Nita Nettleton can be reached at firstname.lastname@example.org.
Perhaps you haven't noticed, but everyone around you is tense, edgy and drinking triple-shot coffee drinks at all hours of the day. And it's August. Coincidence?
Gradually, over the last few weeks, even the gentlest, least likely to hurt a fly worker in the tourism biz has grown some fangs and taken on a very direct manner. By now, the absolute sweetest of us can no longer form the words, "Sure, I can break a hundred for you and I'd be happy to watch your backpack for a few hours." Mentally, we have burned our fat and are starting to lose bone mass. Civility is about all we can manage.
Now may not be the time to ask a coworker to fill in for you on the weekend or to help you move a few pallets of boxes, but there is a raw purity of communication in the air that you don't find earlier in the summer. You are much more likely now to get an honest appraisal of your haircut, for example, than you would in May. Now is the perfect time to canvass the crew for feedback to improve the way you do business. They are worn down and don't care if you fire them, so they are ready to share their insight with you.
Try asking your staff how it went this year with the new inventory tracking elements in the cash register. In May they said it was great and they thought they were getting the hang of it. Now, they freely admit that they never understood it, entered any old numbers to get it to go through the fields and open the dang drawer, and they always just calculate the change in their heads. Aren't you glad you asked? While you've got their tattered attention, ask if they thought the store's chipper, guaranteed-to-sell ambient music was effective. In May, of course, they popped the CD in the player each morning with relish. Now, steel yourself for a less than thumbs-up review.
Those of you out of the retail arena and in an office setting have your own August reality to deal with. The saddest cases among you forgot to take even a short summer vacation and are scrambling now to work one in before Labor Day. You roam about with keen, though sunken, weasel eyes, clutching trade goods in your arms, looking for someone slightly more worn down, vulnerable and willing to sell days off. I would hold out for an ergonomic chair with all wheels working and in a good color, myself, but we all have our price. Fresh, unscented highlighters might buy a day or two. Anyway, the communication in the office this time of year is as stressed as it is in the retail community. It becomes wonderfully simple and direct and I love it. OK, so I take advantage of it, is that a problem?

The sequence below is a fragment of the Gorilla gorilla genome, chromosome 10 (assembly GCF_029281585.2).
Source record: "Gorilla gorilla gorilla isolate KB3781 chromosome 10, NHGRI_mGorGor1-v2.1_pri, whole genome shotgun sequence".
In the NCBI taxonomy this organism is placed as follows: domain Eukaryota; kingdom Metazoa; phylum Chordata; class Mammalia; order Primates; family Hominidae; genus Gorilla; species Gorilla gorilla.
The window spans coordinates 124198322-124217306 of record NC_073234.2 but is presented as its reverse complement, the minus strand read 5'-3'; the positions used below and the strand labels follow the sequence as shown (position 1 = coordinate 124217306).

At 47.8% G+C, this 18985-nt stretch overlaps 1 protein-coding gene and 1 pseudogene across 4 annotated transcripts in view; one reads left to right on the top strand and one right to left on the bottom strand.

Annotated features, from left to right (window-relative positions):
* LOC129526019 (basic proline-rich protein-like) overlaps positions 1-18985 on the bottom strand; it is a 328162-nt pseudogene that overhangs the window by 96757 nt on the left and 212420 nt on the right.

Take my boss. I can dart into his office as soon as he hangs up the phone from an unpleasant August-type situation and blurt out my plea in the simplest words, no window dressing. He won't waste any energy on questions or sending me back for more work. He says yes or no. In May he asks me a whole bunch of questions, has a long list of ideas and suggestions and wants to tie everything into long-range planning. Everyone in my office has gotten into the bare bones spirit. People come to me lately with very succinct questions. I say yes or no, they go away. Any other time of the year I have to explain, justify, convince, cajole, all that. If I weren't so worn down, this simplicity would be refreshing.
Say what you will about August; it's touchy, sharp-tongued and in no way nice. But count on it for direct, no nonsense talk and action. Hey, you folks in the store - before August gets away, be bold and march right over to the coffee shop for a triple-shot whatever and give it to a coworker to slip the store's peppy music CD into the microwave oven and be done with it.
Nita Nettleton can be reached at email@example.com.